Sunday, 30 October 2011

TfL admits there is priority for different transport modes on London's streets - the Mayor and Conservatives claim there isn't. The result is more people being killed. Boris, make it safe to cycle. Now!

Cycle lane under the bus. Bow flyover. Courtesy
DiamondGeezer blog
I was struck by an open letter on the pages of the London Cycling Campaign last week, written by a friend of Brian Dorling, the man struck down and killed on his bicycle at the ridiculously-designed Bow roundabout Bow cycle super highway. 

The author made the following point:

"It seems frankly appalling that cyclists are actively encouraged to follow a corporate-sponsored cycle route that leaves them at a junction already and widely known as an accident waiting to happen....Please assure me, and those of us close to Brian, that (without reference to the consequences of interfering with the flow of motorised traffic) cyclists will be warned they are entering a Danger Zone at this location and that alternative routes are provided"

Everywhere you look across London, you see the same theme cropping up again and again, namely that TfL is more concerned about safe and smooth streets for motor vehicles than about safe and smooth streets for pedestrians and cyclists. It is a policy that kills people for reasons that are utterly avoidable.

Bow Roundabout 

"As a very local pedestrian, I remain amazed by how incredibly life-threatening the Bow Flyover roundabout is...TfL's overriding priority at the Bow Flyover roundabout is clearly vehicular traffic. Cars and lorries and buses would be held up if pedestrian crossings were introduced" Diamond Geezer blog

Marylebone Road, pedestrian killed on crossing: 

"How many more dead? ...Pedestrians have warned that these signals give insufficient time to cross and that staggered crossings encourage people to rush across the road.” West End Extra newspaper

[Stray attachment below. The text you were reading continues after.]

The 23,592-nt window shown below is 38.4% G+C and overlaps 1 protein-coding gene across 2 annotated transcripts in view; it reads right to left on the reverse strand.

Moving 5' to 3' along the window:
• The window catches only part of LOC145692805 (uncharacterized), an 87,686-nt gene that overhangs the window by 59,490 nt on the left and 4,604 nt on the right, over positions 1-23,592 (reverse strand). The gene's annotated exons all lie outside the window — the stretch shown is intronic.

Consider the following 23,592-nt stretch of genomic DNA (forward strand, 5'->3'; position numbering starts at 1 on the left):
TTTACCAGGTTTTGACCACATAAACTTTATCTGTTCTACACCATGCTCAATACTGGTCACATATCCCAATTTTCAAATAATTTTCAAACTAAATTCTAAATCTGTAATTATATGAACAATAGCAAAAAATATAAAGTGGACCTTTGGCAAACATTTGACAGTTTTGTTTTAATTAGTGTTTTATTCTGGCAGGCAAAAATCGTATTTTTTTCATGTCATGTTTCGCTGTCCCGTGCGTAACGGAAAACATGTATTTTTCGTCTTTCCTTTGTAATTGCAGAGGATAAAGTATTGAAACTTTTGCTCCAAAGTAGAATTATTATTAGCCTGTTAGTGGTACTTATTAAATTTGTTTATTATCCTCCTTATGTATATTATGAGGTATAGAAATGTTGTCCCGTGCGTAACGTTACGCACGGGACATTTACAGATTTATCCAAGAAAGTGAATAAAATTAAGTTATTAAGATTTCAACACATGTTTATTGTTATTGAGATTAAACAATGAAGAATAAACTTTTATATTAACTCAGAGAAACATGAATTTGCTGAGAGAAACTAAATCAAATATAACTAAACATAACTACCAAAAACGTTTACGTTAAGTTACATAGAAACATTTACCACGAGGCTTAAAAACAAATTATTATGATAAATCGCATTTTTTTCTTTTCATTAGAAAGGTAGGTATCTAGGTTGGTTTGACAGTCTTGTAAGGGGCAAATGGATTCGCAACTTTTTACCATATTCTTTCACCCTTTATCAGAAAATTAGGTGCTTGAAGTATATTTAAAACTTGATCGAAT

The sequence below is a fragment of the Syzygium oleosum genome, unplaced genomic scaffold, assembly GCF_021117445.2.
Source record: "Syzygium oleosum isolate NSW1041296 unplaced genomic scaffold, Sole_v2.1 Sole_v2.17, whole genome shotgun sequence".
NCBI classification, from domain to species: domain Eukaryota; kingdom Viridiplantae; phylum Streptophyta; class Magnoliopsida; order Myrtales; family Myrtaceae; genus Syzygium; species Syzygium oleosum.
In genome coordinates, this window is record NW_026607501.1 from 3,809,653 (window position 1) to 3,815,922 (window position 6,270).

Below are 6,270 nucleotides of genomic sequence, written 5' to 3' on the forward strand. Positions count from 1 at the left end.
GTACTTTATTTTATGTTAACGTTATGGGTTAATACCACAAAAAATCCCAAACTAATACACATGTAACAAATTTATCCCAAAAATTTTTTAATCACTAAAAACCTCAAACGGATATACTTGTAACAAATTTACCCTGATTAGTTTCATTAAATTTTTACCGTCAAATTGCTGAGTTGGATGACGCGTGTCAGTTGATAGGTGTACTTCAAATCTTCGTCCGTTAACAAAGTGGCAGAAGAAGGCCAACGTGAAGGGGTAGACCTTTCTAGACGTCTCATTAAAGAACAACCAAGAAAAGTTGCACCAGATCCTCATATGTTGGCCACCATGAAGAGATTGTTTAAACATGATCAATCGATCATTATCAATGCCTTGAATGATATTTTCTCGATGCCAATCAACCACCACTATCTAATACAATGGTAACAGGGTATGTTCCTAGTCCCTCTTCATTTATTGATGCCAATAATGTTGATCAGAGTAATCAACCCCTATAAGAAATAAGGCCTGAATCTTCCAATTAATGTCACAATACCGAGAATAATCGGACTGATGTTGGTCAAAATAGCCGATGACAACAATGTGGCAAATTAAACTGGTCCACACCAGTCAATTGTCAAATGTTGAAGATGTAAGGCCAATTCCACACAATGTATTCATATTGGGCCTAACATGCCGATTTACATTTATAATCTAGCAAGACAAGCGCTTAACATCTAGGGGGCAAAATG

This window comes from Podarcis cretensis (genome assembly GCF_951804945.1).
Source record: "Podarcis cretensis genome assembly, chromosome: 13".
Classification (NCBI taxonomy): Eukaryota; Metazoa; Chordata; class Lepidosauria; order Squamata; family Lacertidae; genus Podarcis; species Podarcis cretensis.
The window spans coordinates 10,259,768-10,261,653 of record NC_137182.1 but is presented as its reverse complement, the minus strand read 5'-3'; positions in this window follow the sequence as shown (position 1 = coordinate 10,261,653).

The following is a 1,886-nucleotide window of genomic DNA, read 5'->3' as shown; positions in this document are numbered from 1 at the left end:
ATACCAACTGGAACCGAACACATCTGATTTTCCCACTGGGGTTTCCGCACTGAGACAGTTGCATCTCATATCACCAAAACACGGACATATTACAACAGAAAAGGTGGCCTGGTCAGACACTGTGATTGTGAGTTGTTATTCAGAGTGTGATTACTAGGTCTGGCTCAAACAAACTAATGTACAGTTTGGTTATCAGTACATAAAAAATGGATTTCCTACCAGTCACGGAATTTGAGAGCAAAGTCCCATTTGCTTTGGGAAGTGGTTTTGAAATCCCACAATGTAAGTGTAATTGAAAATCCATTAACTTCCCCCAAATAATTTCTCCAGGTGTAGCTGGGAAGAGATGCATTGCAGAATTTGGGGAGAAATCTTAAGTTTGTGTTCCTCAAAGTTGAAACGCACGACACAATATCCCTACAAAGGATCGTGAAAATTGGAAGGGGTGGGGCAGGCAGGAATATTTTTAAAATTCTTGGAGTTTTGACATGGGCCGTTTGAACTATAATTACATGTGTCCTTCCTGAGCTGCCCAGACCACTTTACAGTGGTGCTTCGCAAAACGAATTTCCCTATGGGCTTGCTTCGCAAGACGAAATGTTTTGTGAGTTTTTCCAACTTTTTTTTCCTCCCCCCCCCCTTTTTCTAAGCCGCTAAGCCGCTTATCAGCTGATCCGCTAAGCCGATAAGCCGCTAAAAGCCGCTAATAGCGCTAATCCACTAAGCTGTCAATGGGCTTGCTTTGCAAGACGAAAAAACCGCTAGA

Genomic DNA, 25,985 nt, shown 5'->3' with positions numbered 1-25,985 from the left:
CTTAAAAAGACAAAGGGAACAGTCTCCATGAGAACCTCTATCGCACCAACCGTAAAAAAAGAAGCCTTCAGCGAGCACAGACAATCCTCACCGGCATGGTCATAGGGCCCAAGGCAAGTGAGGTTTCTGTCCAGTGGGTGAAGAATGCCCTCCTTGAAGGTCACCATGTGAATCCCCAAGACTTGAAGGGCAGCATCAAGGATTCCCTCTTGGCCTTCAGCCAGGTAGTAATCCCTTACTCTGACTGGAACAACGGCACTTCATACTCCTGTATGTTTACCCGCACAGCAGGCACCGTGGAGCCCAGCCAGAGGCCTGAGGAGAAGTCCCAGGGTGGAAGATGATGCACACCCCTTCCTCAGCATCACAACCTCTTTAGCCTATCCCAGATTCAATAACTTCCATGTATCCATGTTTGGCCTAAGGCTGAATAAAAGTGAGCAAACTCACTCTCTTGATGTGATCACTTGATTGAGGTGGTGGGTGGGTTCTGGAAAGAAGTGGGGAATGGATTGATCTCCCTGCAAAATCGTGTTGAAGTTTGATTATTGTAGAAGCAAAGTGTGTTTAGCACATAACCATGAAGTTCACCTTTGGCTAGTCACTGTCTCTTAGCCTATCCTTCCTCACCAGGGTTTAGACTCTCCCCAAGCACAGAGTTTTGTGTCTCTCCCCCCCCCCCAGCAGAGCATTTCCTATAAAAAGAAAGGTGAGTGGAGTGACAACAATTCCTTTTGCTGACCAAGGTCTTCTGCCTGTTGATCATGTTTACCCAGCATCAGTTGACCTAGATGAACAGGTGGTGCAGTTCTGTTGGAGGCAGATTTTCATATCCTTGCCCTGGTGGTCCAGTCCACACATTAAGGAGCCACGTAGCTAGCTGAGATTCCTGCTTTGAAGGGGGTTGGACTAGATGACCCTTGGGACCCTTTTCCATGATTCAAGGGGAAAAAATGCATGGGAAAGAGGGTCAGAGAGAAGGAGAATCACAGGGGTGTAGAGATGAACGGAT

Cyclists killed recently in Camden: 

"I’ll list just a few on-the-road design defects on TfL-controlled roads that I’ve been fighting, for years, in vain to remedy for cyclist safety..Camden’s well-meaning officers do pursue TfL persistently but ineffectively.They are being totally disregarded with impunity by TfL. It’s time to press the nuclear button and try to overturn the rot at the top of TfL." Councillor Paul Braithwaite, Liberal Democrat, Camden Council writing in Camden New Journal

'Cycle lane' under HGV, buses. Thanks Boris
Elephant & Castle - the most dangerous junction in London:

"[TfL] can't allow that [square, that removes the killer roundabout] because it would interfere with the traffic flow too greatly". Eleanor Kelly, Deputy Chief Executive, Southwark Council talking about TfL killing off regeneration plans in favour of motor traffic flow, London SE1 newspaper

Blackfriars Bridge

TfL's initial message about why it was abandoning previously agreed plans to create a safe junction for cycling and pedestrians at the north side of Blackfriars Bridge because it "would greatly restrict traffic movement"